HANDI have been asked by the Dept of Health to comment on plans for a NHS “App Store” and put some specific question to our community. The following few paragraphs provide some background and context for these questions to which you will find a link below.
It has been proposed that the NHS might develop an “App Store” for patient facing health and care apps.
The closed nature of the apple commercial model means that it is not possible to provide an App Store for apple IOS apps and as it is not currently acceptable to exclude this platform, in practice, it is likely that what can be delivered is an “App Directory” pointing to the relevant App Store.
The purpose of the store is:
- To make it easier for UK citizens to find appropriate health and care apps – Particularly apps that can help people manage long term conditions – By “appropriate” We think what is meant is of good quality, consistent with way health and care is delivered in the UK (England) localised for uk use (i.e. no US date formats, drug names or units likely to confuse UK users)
- To provide a degree of quality assurance probably with a mixture of light-touch certification similar to web certification (like HON www.healthonnet.org and The Information Standard http://www.theinformationstandard.org/about) Plus crowd-sourced ratings and user reviews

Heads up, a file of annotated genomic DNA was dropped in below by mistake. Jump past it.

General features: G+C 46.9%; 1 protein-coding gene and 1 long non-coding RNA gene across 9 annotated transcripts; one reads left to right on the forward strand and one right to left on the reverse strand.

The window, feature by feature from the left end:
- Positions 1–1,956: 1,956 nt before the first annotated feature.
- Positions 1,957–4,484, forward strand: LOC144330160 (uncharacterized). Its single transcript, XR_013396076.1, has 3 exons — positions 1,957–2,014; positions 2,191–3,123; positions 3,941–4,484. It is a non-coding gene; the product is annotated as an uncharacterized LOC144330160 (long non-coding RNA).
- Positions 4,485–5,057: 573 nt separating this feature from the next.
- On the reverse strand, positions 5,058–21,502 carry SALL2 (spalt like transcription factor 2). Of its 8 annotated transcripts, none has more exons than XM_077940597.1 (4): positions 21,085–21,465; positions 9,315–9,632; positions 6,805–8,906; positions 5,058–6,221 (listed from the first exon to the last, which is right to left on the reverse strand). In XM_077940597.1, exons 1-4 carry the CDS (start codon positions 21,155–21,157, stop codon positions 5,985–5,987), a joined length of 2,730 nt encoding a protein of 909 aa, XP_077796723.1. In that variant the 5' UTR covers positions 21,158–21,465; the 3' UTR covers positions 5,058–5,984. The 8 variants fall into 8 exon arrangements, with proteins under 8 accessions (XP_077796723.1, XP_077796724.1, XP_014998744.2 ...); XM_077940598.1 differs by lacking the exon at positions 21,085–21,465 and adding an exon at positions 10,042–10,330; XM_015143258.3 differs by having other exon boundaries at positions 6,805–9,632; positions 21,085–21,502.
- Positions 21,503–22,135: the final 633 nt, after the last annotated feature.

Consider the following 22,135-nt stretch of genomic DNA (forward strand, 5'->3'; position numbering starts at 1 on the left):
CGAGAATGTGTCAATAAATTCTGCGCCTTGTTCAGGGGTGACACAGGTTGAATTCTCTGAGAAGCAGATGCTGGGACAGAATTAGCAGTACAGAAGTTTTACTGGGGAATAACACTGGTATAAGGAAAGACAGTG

- To help app developers promote their apps
In the context of this proposal some thought has been given to defining the types of apps (or maybe functions of apps) and it is suggested that there are three broad classes of apps/functions.
- Informational – An app provides general information in any media format which does not provide personalised advice (although it may be tailored to a particular class of user).
- Monitoring – An app collects information from people related to their health and care and experiences of services (eg personal monitoring - such as monitoring your own weight, exercise and BP, including data collected by near-patient devices and patient-reported measures of outcome, experience, feedback etc.)
- Decision Support – An app which provides personalised guidance based on information it has about a specific individual (eg data entered by them, provided by near-patient devices or obtained via record access) to which it applies some form of automated reasoning (from a simple calculation, a decision support algorithm or some more complex heuristic). These are the types of apps most likely to fall in the scope of the Medical Devices Directive requiring registration with MHRA http://bit.ly/wfKdMn
- Transactional – An app enables a user to carry out a heath and care related transaction. (book and appointment , request a prescription, have a virtual consultation etc.)
It is possible that initially an NHS App store will not deal with all of these types of apps
The Dept of Health are keen to establish if there is the HANDI community perceive value in the creation of such an NHS App Store and if we do any advice or comments we may have to make it as useful as possible.
You will find the questions for completion at